i 1

means sum

The average or mean of a set of numbers, Xi, is found by adding the

numbers and dividing by the number of values, N.
Thus the average of 3, 5, 7, 3, and 5 = 23 / 5 or 4.6.

The Standard Deviation

The standard deviation, a measure of the spread of N values, Xi,
about the average value, , a measure of precision, is given by,


i 1

The standard deviation is used for large populations, N 30.

*Estimate of the Standard Deviation

If the number of values, N, is small, i.e., if N < 30, an estimate
of the standard deviation, s, is given by,


i 1

N 1

*We will be using the

Estimate of the
Standard Deviation
because we have a
small data set.

Confidence Limit


where t is Students t-factor.

At the 90 % confidence limit, 90

timesX out of 100 the true value will

be within 1.64 of the experimental
The confidence limit defines an
interval about the average that most
likely contains .
Students t-factors are given in tables
for different probabilities. (Note: The
table in your book is on page 56.)

Graphs of the Volume, Surface Area and Thickness of Zinc in atoms.

Page 75 #2: In Excel (or any program that will make graphs),
make 3 column graphs where the washers and the average
washer are listed on the x axis of all three. On the y axis of graph
#1 show their volumes; on graph #2 their surface areas; and, on
graph #3 their thicknesses. Do not forget to include units.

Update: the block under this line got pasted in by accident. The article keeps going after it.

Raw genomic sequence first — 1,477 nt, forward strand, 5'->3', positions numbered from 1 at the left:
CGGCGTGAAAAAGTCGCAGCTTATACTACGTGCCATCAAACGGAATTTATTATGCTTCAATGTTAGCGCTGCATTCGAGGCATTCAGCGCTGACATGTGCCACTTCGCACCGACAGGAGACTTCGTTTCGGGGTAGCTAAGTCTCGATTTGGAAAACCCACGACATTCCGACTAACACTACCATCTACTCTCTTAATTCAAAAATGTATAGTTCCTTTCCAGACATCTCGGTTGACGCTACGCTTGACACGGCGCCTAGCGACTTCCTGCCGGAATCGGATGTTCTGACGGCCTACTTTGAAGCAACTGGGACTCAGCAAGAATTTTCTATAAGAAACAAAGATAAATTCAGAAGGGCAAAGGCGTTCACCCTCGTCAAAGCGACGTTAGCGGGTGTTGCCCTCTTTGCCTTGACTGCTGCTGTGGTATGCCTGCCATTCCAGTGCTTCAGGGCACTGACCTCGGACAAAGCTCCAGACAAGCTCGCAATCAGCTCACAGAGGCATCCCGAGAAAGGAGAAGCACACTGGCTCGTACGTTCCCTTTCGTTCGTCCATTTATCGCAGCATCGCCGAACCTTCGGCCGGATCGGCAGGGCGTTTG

Graph #1

Important Note: Each student must make their own graphs. If both lab partners submit
identical graphs, then each lab partner will receive a zero score for the graphs or 0/12 pts.

Graph #2

Graph #3

Hazards for Zinc Experiment

Reactant: 3 M HCl is a corrosive strong acid.
(If spilled, NaHCO3 will be used to neutralize.)
Product: Hydrogen gas is flammable.

Stockroom Information
Before Experiment Check Out:
5 Zinc coated washers
5 pieces of filter paper

1 set of Vernier calipers*

1 piece of Copper wire*

After Experiment:
Place in Used Solids bucket:
*Return to Stockroom:
5 washers with Zinc coating removed
1 set of Vernier calipers
5 pieces of filter paper
1 piece of Copper wire
Pour in Zinc Lab liquid waste carboy:
Used HCl with Zn2+ & Rinsings
Leftover HCl

Next Week - February 10-12

Read: Determining the Empirical Formula of
Copper Chloride (Text pp. 77-94)
Read: Oxidation / Reduction (Packet 69-78)
Read: Dimensional Analysis Sets #2 & #3 (Text pp. 24-28)

Turn-In: 1.) Dimensional Analysis Sets #2 & #3 (all problems)

2.) Zinc pp. 65-75 (This includes the Post-Lab).
Note: #2 (p 75) - You need to make 3 graphs!
Note: Bottom p65 You need to make
a separate calculations page for *ed calculations.